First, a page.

Massachusetts is now the 39th state to enact a personal data breach notification law. On August 2, Governor Deval Patrick signed the law, requiring that businesses and government agencies notify residents of data breaches in certain situations. The law requires that a person or agency that owns or licenses personal information about a resident of the commonwealth notify the attorney general, the director of consumer affairs and business regulation, and the affected resident if it “knows or has reason to know of a breach of security” or “knows or has reason to know that the personal information of such resident was acquired or used by an unauthorized person or used for an unauthorized purpose.” Notice also must be provided to consumer reporting agencies and state agencies identified by the director of consumer affairs and business regulation.

Unlike the majority of state breach notification laws, Massachusetts defines a “breach of security” to include hard copy, as well as electronic data. A breach is defined as “the unauthorized acquisition or unauthorized use of unencrypted data or, encrypted electronic data and the confidential process or key that is capable of compromising the security, confidentiality, or integrity of personal information, maintained by a person or agency that creates a substantial risk of identity theft or fraud against a resident of the commonwealth.” The only other states that currently require notification in the event of a breach involving hard copy data are Hawaii, Indiana, North Carolina, and Wisconsin.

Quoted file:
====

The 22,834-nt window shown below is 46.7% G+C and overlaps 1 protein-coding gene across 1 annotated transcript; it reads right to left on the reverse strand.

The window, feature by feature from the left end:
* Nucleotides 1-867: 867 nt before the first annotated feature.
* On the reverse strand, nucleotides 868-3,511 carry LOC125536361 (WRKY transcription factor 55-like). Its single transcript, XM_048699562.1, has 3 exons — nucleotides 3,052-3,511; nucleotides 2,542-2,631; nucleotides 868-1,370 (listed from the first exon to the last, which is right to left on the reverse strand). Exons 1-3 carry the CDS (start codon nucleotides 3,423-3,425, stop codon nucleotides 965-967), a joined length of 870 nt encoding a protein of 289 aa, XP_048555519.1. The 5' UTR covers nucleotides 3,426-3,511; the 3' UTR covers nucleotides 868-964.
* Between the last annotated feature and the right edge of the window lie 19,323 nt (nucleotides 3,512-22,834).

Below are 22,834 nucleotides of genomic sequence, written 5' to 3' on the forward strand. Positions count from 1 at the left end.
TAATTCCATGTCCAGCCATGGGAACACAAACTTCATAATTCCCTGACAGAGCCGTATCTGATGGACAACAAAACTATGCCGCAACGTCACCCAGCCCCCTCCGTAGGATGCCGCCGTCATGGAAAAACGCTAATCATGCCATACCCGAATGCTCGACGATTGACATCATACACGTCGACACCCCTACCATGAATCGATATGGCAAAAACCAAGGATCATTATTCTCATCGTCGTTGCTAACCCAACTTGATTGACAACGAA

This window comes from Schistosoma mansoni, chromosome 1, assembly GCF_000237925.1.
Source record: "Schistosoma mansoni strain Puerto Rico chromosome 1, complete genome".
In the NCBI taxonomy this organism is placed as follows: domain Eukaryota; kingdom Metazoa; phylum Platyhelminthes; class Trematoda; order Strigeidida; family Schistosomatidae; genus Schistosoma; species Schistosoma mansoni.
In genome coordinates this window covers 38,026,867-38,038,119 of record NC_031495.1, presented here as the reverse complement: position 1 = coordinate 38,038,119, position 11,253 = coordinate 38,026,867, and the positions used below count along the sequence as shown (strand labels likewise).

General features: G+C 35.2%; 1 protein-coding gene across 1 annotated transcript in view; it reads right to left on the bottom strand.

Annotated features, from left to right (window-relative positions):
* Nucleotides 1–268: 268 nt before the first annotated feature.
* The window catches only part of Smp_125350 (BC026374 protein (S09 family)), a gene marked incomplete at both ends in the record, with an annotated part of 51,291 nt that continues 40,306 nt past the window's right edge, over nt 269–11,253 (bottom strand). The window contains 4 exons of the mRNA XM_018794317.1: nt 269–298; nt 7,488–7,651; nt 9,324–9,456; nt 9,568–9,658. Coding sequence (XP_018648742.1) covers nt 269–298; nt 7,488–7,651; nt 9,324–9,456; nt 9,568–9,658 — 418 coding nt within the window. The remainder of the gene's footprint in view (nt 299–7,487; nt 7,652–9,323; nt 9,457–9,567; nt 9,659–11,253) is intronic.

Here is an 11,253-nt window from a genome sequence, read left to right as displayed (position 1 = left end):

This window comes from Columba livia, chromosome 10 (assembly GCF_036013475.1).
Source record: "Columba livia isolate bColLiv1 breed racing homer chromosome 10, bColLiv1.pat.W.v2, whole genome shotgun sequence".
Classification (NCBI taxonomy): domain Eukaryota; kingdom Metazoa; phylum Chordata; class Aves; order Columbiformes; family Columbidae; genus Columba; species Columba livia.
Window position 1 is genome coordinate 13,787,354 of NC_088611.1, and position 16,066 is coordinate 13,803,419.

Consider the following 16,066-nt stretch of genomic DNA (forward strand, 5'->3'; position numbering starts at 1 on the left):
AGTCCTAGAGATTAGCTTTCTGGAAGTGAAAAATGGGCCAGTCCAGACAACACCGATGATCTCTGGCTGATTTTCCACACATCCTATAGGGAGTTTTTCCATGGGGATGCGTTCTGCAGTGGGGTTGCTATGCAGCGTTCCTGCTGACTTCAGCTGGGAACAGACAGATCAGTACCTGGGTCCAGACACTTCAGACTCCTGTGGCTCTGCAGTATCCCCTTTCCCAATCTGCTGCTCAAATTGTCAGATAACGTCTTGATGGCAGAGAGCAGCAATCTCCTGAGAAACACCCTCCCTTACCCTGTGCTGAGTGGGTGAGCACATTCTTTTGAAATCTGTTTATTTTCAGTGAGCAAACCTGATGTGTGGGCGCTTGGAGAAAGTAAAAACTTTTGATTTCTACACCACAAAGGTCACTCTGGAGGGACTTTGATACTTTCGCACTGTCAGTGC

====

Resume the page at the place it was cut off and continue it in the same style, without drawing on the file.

The law defines “personal information” as a resident’s first name and last name or first initial and last name in combination with any one or more of the following: 1) Social Security number, 2) driver’s license number or state-issued identification card number, or 3)  financial account number, or credit or debit card number, with or without any required security code, access code, personal identification number or password, that would permit access to a resident’s financial account.

The new law can be found here.